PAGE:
Spending food from your personal supply to fuel this power is suboptimal, as food in your supply can be spent to play birds, ideally scoring you up to three points per food spent. This bird’s power converts food to points at a 1:1 ratio.
For all intents and purposes, this power behaves like a caching effect that draws from your personal supply. It shines when your opponents use a lot of shared resource effects, and you have more food than you can effectively utilize.
The Eurasian Collared-Dove has the best version of this power as it can use any food type. This is especially useful to score from food types that are typically slightly more difficult to utilize, such as fish and rats. It’s also a great way to convert unspent nectar at the end of the round.
With the Oceania Expansion board, there is a wider variety of options to convert food into points. Most notably, columns one, three, four, and five in the Grasslands convert excess food into eggs. This lessens the impact of this archetype of bird. Eggs are the best resource, so converting food and cards into eggs is the preferred conversion option. That being said, this particular teal power converts food into points passively, ignoring the expenditure of action cubes.
12. Common Starling
Similar to Eurasian Collared-Dove in overall impact. It becomes a five-point drop for one food with the Bird Counter bonus card. Even without the Bird Counter bonus card, it efficiently uses one food, scoring three points from it. A four egg nest makes it a decent egg bank while waiting to use its power.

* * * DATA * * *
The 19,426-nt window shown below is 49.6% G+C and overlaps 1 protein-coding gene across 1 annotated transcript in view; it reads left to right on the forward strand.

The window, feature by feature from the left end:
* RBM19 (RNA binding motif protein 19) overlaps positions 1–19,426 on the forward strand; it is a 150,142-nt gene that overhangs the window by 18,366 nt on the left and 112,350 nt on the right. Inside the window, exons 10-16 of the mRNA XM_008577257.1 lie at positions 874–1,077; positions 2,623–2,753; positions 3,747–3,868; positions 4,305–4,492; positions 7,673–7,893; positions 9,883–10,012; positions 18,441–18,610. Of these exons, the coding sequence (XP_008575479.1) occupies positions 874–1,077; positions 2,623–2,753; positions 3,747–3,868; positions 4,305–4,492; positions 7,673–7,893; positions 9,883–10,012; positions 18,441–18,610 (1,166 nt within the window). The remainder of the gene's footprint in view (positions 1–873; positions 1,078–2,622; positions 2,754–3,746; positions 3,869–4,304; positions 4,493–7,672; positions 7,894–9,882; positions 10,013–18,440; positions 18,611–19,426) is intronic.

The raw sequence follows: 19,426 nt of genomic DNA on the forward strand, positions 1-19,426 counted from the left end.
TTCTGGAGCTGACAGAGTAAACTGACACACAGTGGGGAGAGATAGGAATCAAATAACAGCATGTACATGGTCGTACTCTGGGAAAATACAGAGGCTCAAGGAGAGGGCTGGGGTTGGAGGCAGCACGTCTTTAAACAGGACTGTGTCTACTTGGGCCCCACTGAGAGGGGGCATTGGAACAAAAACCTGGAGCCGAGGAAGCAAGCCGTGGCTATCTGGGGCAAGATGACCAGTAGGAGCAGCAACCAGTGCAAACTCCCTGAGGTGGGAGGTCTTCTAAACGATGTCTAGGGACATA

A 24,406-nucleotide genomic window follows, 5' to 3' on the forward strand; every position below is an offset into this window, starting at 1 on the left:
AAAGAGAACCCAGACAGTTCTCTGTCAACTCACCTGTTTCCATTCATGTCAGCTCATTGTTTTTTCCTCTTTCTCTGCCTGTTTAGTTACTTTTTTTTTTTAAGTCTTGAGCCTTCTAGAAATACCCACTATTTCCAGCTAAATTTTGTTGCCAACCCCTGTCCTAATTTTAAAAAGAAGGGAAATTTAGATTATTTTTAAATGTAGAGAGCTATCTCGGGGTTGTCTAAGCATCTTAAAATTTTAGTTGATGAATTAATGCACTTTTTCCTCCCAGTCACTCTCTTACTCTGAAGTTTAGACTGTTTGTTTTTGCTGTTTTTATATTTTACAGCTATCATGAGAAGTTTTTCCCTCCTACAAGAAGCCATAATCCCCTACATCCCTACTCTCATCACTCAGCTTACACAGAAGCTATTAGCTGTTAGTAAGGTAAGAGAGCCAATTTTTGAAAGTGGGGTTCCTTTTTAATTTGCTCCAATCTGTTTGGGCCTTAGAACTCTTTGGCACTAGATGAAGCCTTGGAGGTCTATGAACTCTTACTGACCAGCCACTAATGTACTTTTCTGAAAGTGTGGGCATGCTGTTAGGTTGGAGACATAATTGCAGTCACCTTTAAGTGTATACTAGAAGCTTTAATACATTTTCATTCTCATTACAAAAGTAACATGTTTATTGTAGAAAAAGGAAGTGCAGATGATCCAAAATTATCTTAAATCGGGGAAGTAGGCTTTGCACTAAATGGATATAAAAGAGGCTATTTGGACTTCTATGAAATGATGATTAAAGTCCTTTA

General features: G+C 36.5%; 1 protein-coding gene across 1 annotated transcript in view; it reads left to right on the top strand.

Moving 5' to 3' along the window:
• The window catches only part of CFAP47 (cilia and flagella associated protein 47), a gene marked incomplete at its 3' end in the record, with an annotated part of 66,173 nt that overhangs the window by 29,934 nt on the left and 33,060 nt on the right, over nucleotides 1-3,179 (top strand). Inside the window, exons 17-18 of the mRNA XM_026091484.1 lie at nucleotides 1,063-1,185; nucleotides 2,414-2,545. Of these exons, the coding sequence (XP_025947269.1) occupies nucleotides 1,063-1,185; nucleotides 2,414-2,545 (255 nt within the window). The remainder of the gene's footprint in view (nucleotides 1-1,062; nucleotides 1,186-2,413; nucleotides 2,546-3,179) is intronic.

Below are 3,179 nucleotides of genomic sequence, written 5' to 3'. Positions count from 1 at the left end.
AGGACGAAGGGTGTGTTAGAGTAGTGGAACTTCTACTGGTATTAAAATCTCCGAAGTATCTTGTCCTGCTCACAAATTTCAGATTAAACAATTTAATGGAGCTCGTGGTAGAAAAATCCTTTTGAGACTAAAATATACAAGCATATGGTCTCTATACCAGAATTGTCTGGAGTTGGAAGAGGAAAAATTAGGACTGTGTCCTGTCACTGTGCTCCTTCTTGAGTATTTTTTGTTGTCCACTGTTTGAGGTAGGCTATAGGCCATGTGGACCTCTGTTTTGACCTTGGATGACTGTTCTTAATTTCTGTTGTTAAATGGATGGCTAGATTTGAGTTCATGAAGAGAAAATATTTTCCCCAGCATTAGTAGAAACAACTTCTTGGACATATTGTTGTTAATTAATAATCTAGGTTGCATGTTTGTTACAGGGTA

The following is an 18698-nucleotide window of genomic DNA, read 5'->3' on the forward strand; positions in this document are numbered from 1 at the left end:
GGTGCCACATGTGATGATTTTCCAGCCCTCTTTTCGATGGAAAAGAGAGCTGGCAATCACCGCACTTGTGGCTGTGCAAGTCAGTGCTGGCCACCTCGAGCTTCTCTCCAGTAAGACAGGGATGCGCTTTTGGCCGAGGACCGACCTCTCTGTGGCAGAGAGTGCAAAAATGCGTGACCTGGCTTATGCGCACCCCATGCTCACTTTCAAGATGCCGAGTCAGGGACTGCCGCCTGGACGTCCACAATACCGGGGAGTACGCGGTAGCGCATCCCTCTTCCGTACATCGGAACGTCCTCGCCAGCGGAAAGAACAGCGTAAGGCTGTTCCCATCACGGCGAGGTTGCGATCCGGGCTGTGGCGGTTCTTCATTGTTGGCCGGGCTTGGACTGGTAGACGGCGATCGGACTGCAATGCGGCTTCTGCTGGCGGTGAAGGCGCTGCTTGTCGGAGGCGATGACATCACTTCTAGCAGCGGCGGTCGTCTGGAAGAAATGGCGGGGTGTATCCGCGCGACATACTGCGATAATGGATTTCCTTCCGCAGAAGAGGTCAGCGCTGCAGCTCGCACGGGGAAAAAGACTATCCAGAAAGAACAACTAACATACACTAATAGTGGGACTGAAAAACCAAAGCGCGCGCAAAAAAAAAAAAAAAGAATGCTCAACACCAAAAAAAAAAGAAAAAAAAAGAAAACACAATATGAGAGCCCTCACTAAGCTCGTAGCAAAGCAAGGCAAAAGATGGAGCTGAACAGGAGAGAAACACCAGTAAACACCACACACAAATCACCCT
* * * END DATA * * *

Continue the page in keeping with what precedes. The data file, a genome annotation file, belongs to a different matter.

11. House Sparrow
You get a six-point bird with a five egg nest for the cost of two food. This pushes the boundaries of what you can get for the cost of two food. That being said, larger nest sizes are more challenging to take advantage of in the Oceania metagame. The Bird Counter bonus card makes this an even better point bomb, putting it on par with Wild Turkey for total point value and nest size.
10. Carrion Crow
The Carrion Crow card is a direct counter-play to predator-heavy games. You can even choose yourself as the Crow’s target, which makes it even better, as you can control how effective it is by playing more predators.
Even if a player only has one predator on the board all game, Carrion Crow yields seven points for two food by the end of the game (if played in round one) – nine points under Omnivore Specialist. The fact that it caches from the general supply is key to its usefulness.
9. Griffon Vulture
8. Common Goldeneye
Passive Egg laying is a premium ability in the Oceania metagame. Unfortunately for the Common Goldeneye, you have to wait until end-of-round to collect its eggs, so it can’t contribute to your egg acceleration in round one.
Going into each subsequent round, however, it can give you the egg production needed to get more birds on the board and compensate for underdeveloped Grasslands. As long as you support it with the right nests, that is. Note that this bird only lays eggs on itself, not other birds; I’ve seen several people make this mistake.
7. Common Swift
This bird’s best quality is that it’s five points for a single food right out of the gate. Bird counter and Food Web Expert each make it seven. If you manage to discard some excess worms and tuck a few points by the end of the game, that’s just icing on the cake. It makes a great companion for the European Honey Buzzard.